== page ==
Hollywood’s biggest players have begun to pull their new movies from Russian theaters following the country’s invasion of Ukraine.
Disney and Warner Bros. have acted to cancel plans for their new movies to be released in Russia, reports the Washington Post.
Warner Bros. was due to release The Batman into theaters in Russia from Friday (March 4), in line with the movie’s roll-out across the rest of the world; however, that will now not happen.
What has Warner Bros. said?
Explaining its decision, the company said in a statement: “In light of the humanitarian crisis in Ukraine, WarnerMedia is pausing the release of its feature film ‘The Batman’ in Russia. We will continue to monitor the situation as it evolves. We hope for a swift and peaceful resolution to this tragedy.”
The use of the word “pausing” suggests that the company hopes the film will hit Russian theaters at some point, but not any time soon.
Disney has also axed the release of the Pixar film Turning Red from Russia. That film, which is going to the Disney Plus streaming platform in most territories, had been planned to hit theaters in Russia.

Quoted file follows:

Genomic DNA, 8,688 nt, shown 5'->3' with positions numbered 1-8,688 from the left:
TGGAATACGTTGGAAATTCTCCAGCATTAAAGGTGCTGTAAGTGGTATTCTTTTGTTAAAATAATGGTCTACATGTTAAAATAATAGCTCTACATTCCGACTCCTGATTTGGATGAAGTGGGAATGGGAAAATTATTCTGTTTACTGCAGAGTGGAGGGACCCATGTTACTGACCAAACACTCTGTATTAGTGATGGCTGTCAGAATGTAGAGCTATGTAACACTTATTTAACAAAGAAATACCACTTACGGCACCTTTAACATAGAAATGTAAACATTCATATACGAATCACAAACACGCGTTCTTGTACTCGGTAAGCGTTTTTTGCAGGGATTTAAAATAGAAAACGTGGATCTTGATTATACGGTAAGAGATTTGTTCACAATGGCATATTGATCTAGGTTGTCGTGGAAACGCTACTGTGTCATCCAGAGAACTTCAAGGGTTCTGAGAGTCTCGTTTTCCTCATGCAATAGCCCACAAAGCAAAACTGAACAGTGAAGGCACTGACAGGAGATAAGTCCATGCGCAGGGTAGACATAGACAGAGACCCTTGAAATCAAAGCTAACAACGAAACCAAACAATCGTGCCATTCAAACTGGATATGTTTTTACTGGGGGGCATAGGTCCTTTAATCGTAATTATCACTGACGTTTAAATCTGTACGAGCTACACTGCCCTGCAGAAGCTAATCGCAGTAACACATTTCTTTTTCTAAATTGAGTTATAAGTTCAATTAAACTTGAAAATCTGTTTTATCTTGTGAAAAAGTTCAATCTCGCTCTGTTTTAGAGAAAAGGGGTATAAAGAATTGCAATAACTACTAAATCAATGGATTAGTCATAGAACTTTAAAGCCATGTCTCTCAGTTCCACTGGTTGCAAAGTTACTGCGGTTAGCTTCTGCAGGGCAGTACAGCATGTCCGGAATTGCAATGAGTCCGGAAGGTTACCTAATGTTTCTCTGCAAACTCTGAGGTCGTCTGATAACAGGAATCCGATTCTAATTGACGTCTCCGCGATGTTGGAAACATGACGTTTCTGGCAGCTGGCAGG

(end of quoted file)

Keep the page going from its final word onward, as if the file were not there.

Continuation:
Explaining the decision, a Disney spokesperson said: “Given the unprovoked invasion of Ukraine and the tragic humanitarian crisis, we are pausing the release of theatrical films in Russia, including the upcoming ‘Turning Red’ from Pixar.
“We will make future business decisions based on the evolving situation. In the meantime, given the scale of the emerging refugee crisis, we are working with our NGO partners to provide urgent aid and other humanitarian assistance to refugees.”
Sony has also confirmed that it will not be releasing any new movies in Russia at the present time.
Is Russia a big market for Hollywood?
Russia isn’t a huge market for Hollywood movies, but it’s still a significant source of revenue.
Of the worldwide gross for Spider-Man: No Way Home, for example, which is now at almost $1.9 billion, the film has grossed $46.7 million in Russia.
In 2021, the market in Russia was worth around $445 million, with Venom: Let There Be Carnage the best-performing movie with a Russian gross of $32.4 million.
Dune, No Time To Die and Fast 9 also returned grosses of over $10 million from the country.
There isn’t a real downside to these decisions for the studios, and while the cancellation of a few movies is unlikely to influence the Russian government, it adds to the increasing economic and cultural isolation of the country.